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Latest Research Highlights Medtronic Infuse Cancer Risk

Recent research conducted by a team at Stanford’s School of Medicine found that exposure to large quantities of Medtronic Infuse recombinant bone morphogenetic protein-2 (rhBMP-2) was linked with an increased rate of cancer. The results of the study, which highlight the Medtronic Infuse cancer risk, were published on September 4 in The Journal of Bone & Joint Surgery.

The findings are similar to those of a previous clinical trial that examined the effects of autogenous bone grafts in patients. In a 2011 review in the Spine medical journal, researchers discovered a definitive link between cancer and Medtronic Infuse bone graft surgery when individuals who received the rhBMP-2 protein were shown to have a 2.5 greater likelihood of developing cancer within one year. Furthermore, this cancer risk spiked significantly – nearly five-fold – after three years. 

Studies elicit concern about Medtronic Infuse cancer risk

Though further investigation is necessary to determine cancer risks among patients who have Medtronic Infuse bone graft surgery, researchers believe that rhBMP-2 is not carcinogenic in and of itself, but is a growth factor thought to have in vitro effects on the spread and invasiveness of cancer. The Stanford study concluded that “a high dose of 40 mg of rhBMP-2/CRM in lumbar spinal arthrodesis was associated with an increased risk of new cancer. “

In the study group spinal fusion surgery patients who were given Infuse were almost seven times more inclined to be diagnosed with cancer during the following 24 months. Individuals who received Medtronic Infuse protein had a new cancer occurrence of 3.37 per 100 person- years, versus a 0.50 per 100 person-years cancer diagnosis rate among those who did not receive Infuse.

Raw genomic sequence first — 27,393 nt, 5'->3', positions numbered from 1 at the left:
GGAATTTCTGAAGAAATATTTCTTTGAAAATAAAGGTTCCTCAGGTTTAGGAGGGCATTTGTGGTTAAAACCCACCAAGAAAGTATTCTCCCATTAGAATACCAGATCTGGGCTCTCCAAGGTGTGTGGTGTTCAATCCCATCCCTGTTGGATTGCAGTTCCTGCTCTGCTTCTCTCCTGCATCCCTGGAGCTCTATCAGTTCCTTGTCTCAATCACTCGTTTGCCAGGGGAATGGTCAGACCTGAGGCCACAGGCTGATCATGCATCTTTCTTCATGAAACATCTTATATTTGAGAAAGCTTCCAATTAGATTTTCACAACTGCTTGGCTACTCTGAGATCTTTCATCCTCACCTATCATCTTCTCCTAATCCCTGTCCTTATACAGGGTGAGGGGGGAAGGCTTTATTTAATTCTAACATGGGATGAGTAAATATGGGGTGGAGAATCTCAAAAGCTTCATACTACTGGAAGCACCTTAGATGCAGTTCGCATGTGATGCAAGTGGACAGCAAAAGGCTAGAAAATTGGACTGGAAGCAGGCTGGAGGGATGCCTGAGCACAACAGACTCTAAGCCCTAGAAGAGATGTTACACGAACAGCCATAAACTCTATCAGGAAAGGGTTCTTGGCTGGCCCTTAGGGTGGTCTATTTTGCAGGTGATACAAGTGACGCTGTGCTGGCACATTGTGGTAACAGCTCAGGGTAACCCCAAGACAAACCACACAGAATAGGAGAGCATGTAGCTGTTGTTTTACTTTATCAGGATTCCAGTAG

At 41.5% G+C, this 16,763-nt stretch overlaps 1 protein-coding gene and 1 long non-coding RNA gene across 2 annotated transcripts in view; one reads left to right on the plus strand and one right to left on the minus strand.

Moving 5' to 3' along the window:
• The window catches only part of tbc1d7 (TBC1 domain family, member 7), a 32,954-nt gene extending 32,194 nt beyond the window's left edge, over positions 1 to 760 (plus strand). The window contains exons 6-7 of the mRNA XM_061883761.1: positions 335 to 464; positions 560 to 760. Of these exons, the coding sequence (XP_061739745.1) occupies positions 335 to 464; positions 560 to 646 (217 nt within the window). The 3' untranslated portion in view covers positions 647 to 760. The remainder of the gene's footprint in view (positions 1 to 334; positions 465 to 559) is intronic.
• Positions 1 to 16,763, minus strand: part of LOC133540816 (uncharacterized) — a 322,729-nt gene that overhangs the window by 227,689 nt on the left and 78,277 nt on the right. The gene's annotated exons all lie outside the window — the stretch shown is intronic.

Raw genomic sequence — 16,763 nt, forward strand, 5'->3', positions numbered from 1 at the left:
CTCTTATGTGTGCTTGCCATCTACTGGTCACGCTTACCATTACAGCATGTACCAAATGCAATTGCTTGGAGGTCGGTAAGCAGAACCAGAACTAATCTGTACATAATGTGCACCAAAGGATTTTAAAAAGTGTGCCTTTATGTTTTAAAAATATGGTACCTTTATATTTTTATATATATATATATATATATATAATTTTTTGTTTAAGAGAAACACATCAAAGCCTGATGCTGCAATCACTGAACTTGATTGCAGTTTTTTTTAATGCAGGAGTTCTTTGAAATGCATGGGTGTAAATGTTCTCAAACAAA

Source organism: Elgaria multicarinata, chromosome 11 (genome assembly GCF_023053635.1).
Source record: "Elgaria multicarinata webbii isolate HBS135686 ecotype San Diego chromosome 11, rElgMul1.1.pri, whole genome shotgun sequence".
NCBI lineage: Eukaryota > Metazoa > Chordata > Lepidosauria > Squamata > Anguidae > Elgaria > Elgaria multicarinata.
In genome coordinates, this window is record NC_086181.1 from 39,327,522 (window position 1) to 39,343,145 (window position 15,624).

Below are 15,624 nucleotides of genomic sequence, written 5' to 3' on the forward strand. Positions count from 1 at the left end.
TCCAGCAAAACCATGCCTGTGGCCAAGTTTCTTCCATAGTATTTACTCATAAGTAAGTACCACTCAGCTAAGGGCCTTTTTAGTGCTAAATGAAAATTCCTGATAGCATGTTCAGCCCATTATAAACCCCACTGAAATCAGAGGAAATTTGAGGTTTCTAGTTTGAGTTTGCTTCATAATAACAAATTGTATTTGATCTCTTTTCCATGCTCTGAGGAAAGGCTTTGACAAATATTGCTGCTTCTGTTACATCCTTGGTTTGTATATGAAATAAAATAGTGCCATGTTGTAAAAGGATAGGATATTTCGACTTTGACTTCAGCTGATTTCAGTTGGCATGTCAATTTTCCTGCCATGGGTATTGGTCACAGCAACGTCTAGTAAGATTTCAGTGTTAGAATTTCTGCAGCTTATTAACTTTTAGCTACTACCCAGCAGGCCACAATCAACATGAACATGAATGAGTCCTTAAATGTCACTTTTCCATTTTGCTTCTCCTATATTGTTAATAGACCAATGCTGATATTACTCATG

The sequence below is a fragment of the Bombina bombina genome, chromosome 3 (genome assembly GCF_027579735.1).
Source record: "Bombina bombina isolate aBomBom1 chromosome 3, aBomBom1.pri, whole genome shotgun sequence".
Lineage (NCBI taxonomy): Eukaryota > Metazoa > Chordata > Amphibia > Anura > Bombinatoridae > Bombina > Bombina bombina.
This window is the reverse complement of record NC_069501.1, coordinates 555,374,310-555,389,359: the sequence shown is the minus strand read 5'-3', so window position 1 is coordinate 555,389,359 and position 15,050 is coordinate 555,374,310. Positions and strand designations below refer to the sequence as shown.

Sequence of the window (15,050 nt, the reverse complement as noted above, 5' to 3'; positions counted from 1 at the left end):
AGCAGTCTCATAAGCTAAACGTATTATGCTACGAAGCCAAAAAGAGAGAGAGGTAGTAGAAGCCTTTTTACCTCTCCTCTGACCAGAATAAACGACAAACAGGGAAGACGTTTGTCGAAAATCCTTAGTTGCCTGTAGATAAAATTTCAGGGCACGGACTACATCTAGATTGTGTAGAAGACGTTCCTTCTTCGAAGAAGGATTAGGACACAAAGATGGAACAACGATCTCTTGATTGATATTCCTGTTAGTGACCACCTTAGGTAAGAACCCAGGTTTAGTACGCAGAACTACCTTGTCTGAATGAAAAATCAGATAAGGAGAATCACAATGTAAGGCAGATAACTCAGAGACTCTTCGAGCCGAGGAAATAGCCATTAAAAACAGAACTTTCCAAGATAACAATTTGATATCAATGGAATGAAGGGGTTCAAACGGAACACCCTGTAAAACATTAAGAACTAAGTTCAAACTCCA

Pancreatic cancer, prostate cancer and breast cancer are all forms of the disease that can result from implantation of the recombinant human bone morphogenetic protein-2 (rhBMP-2). In another clinical trial conducted by scientists at Duke University, researchers found a significantly higher rate of benign tumors (but not malignancies) among patients who received Infuse bone grafts. That study included just over 4,600 patients and sought to further explore Infuse cancer risks among patients undergoing spinal fusion operations with the product. 

Infuse bone graft problems continue to spark litigation

This is just the latest report of potentially life-threatening Infuse bone graft problems that patients and the medical community must consider. Medtronic critics say the company promoted its bone graft for off-label uses, without properly assessing cancer and other risks. In addition to allegations of illegal and deceptive marketing practices, the manufacturer is being held liable for severe Infuse bone grafting problems such as male sterility, ectopic bone growth, infections, cancer and debilitating complications recipients say they weren’t adequately warned about.

Infuse bone graft lawsuits are being filed in state and federal courts nationwide, as more patients are seeking legal recourse and reparations for medical bills, lost wages and pain and suffering attributed to Medtronic products. Recipients argue that Medtronic failed to sufficiently warn health care providers and patients about risks associated with off-label spinal fusion surgeries, and that the bone grafts were marketed for purposes that were never approved of by the Food and Drug Administration. With Infuse product sales topping $900 million, Medtronic is being accused of placing  priority on company profits rather than public safety.